the elastic
–
plastic torsion of shafts and the need to
use equilibrium, compatibility and behaviour to
solve these types of problems
•
how to determine residual deformations and residual
stresses.
Unit 3: Solid mechanics
An Introduction to Mechanical
Engineering: Part Two
–
3.6 Elastic instability
–
key points
By the end of this section you should have learnt:
•
Macaulay’s method for determining beam deflection in
situations with axial loading
•
the meanings of and the differences between stable,
unstable and neutral equilibria
•
how to determine the buckling loads for ideal struts
•
the effects of eccentric loading, initial curvature and
transverse loading on the buckling loads
•
how to include the interaction of yield behaviour with
buckling and how to represent this interaction
graphically.
Unit 3: Solid mechanics
An Introduction to Mechanical
Engineering: Part Two
3.7 Sheer stresses in beams
–
key
points
By the end of this section you should have learnt:
•
that in addition to longitudinal bending stresses,
beams also carry transverse shear stresses arising
from the vertical shear loads acting within the beam
•
how to derive a general formula, in both integral and
discrete form, for evaluating the distribution
of shear
stresses through a cross section
•
how to determine the distribution of the shear stresses
through the thickness in a rectangular,
circular and I

section beam
Unit 3: Solid mechanics
An Introduction to Mechanical
Engineering: Part Two
3.7 Sheer stresses in beams
–
key
points
•
that we can identify the shape of required pumps by
calculating the specific speed without knowing
the size
of the pump.
Unit 3: Solid mechanics
An Introduction to Mechanical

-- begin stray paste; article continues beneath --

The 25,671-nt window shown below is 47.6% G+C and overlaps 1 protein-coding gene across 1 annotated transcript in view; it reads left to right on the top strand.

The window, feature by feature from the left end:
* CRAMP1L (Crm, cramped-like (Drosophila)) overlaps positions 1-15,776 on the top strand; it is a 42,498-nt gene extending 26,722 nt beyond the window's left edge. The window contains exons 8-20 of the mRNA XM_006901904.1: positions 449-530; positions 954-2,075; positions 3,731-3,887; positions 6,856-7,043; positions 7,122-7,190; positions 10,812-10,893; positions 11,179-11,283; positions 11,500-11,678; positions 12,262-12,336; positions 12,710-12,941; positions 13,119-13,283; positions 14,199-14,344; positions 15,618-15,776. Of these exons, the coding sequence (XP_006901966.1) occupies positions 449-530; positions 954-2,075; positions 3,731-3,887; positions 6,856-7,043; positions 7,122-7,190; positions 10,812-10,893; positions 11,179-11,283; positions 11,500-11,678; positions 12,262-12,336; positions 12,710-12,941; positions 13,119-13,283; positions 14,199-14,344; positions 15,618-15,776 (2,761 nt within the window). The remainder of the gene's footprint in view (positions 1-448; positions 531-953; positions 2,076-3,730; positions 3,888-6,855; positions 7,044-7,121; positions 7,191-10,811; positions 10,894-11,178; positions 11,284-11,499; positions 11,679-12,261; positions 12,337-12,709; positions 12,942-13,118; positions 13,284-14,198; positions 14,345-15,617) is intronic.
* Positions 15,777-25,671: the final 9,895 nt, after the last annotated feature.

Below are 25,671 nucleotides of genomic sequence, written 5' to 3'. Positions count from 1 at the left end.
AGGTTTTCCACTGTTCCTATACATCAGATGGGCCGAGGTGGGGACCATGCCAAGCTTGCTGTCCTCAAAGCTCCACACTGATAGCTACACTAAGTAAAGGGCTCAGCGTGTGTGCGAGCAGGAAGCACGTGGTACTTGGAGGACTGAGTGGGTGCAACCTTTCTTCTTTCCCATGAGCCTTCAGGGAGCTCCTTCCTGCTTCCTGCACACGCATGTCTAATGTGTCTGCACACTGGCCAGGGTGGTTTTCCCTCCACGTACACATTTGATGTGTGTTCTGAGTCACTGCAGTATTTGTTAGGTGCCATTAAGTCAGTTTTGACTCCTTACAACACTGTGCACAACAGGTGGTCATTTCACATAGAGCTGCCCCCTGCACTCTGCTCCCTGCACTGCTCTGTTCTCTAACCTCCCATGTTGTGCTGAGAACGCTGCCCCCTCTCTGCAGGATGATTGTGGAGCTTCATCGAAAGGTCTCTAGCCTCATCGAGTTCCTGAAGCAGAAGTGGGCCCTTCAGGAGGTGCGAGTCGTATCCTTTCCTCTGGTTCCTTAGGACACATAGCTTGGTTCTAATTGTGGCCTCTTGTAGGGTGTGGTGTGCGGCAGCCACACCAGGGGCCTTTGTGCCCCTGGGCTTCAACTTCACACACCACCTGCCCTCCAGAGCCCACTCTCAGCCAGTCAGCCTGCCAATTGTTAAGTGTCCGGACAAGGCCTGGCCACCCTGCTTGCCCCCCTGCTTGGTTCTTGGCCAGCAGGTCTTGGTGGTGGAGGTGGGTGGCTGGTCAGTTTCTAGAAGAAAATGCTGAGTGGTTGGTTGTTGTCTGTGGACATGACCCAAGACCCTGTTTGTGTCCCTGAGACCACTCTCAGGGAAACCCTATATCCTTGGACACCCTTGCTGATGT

Engineering: Part Two
3.8 Thick cylinders
–
key points
By the end of this sections you should have learnt:
•
the essential differences between the stress analysis
of thin and thick cylinders, leading to an
understanding
of statically determinate and statically indeterminate
situations
•
how to derive the equilibrium equations for an element
of material in a solid body (e.g. a thick
cylinder)
•
the derivation of Lame’s equations
•
how to determine stresses caused by shrink

fitting one
cylinder onto another
Unit 3: Solid mechanics
An Introduction to Mechanical
Engineering: Part Two
3.8 Thick cylinders
–
key points
•
how to include ‘inertia’ effects into the thick cylinder
equations in order to calculate the stresses in a
rotating disc.
Unit 3: Solid mechanics
An Introduction to Mechanical
Engineering: Part Two
3.9 Asymmetrical bending
–
key points
By the end of this section you should have learnt:
•
that an asymmetric cross section, in addition to its
second moments of area about the
x

and
y

axes,
I
x
and
I
y
,
possesses a geometric quantity called the
product moment of area,
I
xy
, with respect to
these axes
•
how to calculate the second moments of area and the
product moment of area about a
convenient set of
axes
Unit 3: Solid mechanics
An Introduction to Mechanical
Engineering: Part Two
3.9 Asymmetrical bending
–
key points
•
that an asymmetric section will have a set of axes at
some orientation for which the product moment of
area